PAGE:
ST. PETERSBURG, Fla. -- After the 10 News Investigators revealed the Florida Department of Transportation is shortening some yellow lights across the state, thus creating more red light camera (RLC) revenue, a number of lawmakers are calling on state transportation leaders toact.
Tuesday afternoon, eight legislators gathered for a post-session forum hosted by Suncoast Tiger Bay. At least four of them told 10 News they saw the investigation and want Florida to fall more in line with national standards for yellow light lengths.
"I don't think it's fair that our citizens should be penalized for yellow lights that have beenartificiallyreduced," said State Sen. Jeff Brandes, R-St. Petersburg. "We know if you lengthen the yellow light by just one second, you'd significantly reduce the number of red light tickets.
Brandes, along with State Rep. Ed Hooper, R-Clearwater, and State Sen. Jack Latvala, R-St. Petersburg, all said they had made, or were going to make, calls to FDOT's secretary.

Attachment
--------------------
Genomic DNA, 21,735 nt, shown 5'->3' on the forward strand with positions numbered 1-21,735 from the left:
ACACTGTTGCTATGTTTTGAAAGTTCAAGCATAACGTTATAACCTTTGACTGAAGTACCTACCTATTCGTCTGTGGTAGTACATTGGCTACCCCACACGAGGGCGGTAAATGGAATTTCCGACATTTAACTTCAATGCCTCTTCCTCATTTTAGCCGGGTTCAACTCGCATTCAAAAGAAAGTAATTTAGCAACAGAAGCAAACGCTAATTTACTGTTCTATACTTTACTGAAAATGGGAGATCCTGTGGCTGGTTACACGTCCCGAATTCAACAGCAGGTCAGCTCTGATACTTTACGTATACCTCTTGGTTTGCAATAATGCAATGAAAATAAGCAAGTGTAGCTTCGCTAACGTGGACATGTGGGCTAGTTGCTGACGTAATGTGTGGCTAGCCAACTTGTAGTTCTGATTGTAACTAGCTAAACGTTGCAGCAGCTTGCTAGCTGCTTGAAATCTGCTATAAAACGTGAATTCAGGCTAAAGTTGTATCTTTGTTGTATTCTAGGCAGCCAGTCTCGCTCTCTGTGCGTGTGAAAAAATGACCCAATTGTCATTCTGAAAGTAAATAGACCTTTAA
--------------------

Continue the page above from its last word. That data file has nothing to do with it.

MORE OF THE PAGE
When Tiger Bay member and leading local RLC critic Matt Florell asked the group of Legislators if they would support a law that wouldincreasethe state's minimum yellow signal timingback to the federal standards, most of the group said yes.
State Rep. Larry Ahern, R-St. Petersburg, pointed out he proposed a bill this year that did exactly that, including penalize municipalities that failed to follow the law.
Other legislators that told 10 News they wanted to address the short yellow issues include: State Rep. Dwight Dudley, D-St. Petersburg; Jamie Grant, R-Tampa; StateRep. Mike Fasano, R-New Port Richey; Dana Young, R-Tampa;and State Rep. Neil Combee, R-Auburndale.
FDOT tells 10 News that it doesn't receive any direct revenue from red light cameras and it doesn't issue citations. One of the agency's top engineers also says the agency is looking at adding three-tenths of a second to all yellow light minimums across the state to allow Florida's older population a little more time to react safely.